Piracy is bad mmmkay. We’re more or less agreed on that. Don’t do it. Even if you’ve got a carefully prepared moral rant, consider a simple cost benefit. Is watching Pirates of the Caribbean 7 RIGHT NOW so important that you want to take the chance of getting dragged into court? Lawyers are expensive, even the incompetent ones will take your liver just for a retainer. That said, the MPAA has a special gift for being such enormous twat waffles about the topic that it makes you just want to go download movies, delete them, and then download them again.
Despite the worst economic climate since we had a President who pulled wheelies, the movie industry just had its largest summer take of all time, with three different films topping the billion dollar mark world wide. The MPAA has celebrated by releasing a fancy little infographic (in irritating Scribd format just so that no one downloads and pirates a PNG file that they’re giving away for free).
So according to the MPAA, piracy cost them $58 billion last year, making movie piracy a bigger industry than the GDPs of 10 American states. To put it even starker perspective, look at it this way. The film industry gets about $10 billion from the box office, and about $30 billion from the after market of DVDs, streaming, etc. So they’re claiming that piracy costs them almost two-thirds of their business. At $10 per DVD, every household in the United States would be buying an additional 50 DVDs per year if they weren’t so busy downloading. The technical term for a statistic like that is “fictional.”
See, they also claim that 29 million adults have ever illegally downloaded a film. But since that’s only 13% of the adult population, it makes the figure even more absurd. By their own estimate, those adults in question would have on average purchased an additional 200 DVDs each year if only they were still on dial-up. The problem with these absurd figures pulled out of the air, is that even if they are an accurate measure of how many movies are being illegally downloaded, it is not a measure of loss. As has been argued countless times, a bunch of zeros and ones do not cost the industry a dime unless they actually represent something that would have been bought otherwise. Anyone think the average downloader would actually have bought 200 more DVDs? Hell, are there even 200 new DVDs released per year?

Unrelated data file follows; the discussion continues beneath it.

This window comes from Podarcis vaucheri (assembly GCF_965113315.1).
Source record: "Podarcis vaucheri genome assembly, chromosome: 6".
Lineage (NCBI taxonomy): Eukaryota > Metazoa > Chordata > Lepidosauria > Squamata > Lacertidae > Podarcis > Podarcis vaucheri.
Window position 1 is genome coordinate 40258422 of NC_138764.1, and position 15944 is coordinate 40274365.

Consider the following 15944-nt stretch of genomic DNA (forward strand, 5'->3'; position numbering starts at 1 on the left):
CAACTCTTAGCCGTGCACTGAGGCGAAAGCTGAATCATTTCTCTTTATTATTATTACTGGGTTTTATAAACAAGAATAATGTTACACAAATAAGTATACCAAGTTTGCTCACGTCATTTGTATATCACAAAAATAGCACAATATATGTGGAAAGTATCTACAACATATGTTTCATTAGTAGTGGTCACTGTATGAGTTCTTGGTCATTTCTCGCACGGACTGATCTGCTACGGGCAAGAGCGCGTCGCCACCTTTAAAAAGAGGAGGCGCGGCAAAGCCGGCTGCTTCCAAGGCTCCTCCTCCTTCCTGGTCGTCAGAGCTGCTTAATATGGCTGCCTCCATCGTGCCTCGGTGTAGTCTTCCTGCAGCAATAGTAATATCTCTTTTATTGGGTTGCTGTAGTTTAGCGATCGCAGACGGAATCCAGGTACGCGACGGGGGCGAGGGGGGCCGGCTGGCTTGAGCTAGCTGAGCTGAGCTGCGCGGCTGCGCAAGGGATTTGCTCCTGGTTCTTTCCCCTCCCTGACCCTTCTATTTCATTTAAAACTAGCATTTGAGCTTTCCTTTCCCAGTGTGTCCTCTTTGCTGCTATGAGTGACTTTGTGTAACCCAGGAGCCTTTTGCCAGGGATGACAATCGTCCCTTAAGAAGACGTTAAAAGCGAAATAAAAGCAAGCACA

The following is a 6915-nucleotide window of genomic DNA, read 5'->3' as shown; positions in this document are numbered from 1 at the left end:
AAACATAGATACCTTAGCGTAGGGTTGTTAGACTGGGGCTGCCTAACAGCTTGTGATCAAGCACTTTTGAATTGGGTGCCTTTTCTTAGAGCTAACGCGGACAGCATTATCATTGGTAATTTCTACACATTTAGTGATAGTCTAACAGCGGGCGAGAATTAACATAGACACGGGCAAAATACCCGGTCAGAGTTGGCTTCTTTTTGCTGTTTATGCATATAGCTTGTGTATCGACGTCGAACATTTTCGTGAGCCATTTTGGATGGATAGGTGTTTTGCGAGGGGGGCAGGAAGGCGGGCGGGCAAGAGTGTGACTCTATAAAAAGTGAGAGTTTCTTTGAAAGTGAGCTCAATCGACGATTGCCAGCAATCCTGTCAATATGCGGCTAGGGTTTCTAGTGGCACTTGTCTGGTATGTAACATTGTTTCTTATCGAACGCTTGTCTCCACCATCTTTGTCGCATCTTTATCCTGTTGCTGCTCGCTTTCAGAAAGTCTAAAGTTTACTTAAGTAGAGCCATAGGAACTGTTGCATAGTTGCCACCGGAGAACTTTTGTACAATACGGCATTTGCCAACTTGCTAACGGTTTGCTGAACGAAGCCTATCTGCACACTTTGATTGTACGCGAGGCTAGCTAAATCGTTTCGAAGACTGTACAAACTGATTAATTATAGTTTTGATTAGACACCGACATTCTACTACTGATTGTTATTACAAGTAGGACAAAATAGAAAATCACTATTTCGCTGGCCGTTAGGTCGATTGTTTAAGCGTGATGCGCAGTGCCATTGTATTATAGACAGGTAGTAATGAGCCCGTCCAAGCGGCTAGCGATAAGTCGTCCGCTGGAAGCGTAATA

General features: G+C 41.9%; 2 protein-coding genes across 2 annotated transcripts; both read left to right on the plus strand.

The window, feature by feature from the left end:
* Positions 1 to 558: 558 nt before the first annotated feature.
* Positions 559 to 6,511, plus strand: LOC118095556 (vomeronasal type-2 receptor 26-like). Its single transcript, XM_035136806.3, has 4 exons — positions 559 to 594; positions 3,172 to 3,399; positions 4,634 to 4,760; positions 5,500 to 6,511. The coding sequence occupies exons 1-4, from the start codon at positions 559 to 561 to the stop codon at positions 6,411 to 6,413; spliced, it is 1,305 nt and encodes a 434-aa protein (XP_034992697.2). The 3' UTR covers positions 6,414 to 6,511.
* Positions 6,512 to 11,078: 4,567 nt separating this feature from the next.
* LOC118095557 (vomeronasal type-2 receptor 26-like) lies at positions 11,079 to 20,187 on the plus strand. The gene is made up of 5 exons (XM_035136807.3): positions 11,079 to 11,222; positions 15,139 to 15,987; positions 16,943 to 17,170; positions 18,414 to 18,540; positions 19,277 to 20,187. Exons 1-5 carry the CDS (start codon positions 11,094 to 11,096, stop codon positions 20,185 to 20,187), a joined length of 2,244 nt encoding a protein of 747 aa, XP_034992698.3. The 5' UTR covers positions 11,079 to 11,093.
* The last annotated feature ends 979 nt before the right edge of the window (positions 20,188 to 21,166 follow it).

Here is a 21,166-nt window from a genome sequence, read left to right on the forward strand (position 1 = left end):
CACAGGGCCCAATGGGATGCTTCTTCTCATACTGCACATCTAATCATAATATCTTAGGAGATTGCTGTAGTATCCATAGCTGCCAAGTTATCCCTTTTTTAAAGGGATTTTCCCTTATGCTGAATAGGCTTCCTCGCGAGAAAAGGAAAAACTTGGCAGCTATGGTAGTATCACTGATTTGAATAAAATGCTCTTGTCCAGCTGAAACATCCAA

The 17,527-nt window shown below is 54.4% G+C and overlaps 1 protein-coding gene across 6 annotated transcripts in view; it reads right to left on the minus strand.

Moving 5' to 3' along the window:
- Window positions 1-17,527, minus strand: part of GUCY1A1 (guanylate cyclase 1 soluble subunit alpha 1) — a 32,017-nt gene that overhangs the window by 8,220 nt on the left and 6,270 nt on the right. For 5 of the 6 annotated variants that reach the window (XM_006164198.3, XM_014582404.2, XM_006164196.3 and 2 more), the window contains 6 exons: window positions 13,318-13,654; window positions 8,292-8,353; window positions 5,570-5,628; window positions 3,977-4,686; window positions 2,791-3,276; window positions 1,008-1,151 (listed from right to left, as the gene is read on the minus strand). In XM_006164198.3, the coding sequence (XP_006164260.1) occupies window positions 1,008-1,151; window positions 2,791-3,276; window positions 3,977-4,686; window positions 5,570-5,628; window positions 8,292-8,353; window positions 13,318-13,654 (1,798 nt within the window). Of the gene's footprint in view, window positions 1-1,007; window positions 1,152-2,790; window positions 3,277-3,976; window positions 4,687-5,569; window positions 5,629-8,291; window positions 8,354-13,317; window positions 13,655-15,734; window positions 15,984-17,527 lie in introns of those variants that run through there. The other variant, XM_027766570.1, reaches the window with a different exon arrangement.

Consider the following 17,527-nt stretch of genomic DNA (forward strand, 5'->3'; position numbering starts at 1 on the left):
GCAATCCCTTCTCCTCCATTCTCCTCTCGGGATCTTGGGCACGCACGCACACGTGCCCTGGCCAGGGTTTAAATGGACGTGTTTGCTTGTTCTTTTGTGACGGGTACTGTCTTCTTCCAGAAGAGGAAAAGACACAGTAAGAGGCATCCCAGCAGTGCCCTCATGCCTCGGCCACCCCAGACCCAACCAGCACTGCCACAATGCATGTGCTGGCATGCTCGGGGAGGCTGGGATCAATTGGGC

The industry is no stranger to hyperbole, Jack Valenti famously told Congress back in the eighties: “I say to you that the VCR is to the American film producer and the American public as the Boston strangler is to the woman home alone.” This sort of hyperbole is entirely counterproductive.
There are a couple numbers on that infographic though that do matter, the figures about employment and jobs. Sure, they’re victim to hyperbole as well, seeming to count every one who ever sold a cup of coffee to an actor, but there’s a hint of truth in there. The film industry is one of the rock solid cornerstones of the American economy. 96% of tickets sold in America are for American films, and even more tickets are sold overseas. Industries have faded, factories have closed, but movies still get made here. That’s the angle the MPAA should take instead of this exhausting and alienating shame show. Play to the pride and patriotism of being the place that makes the world’s dreams.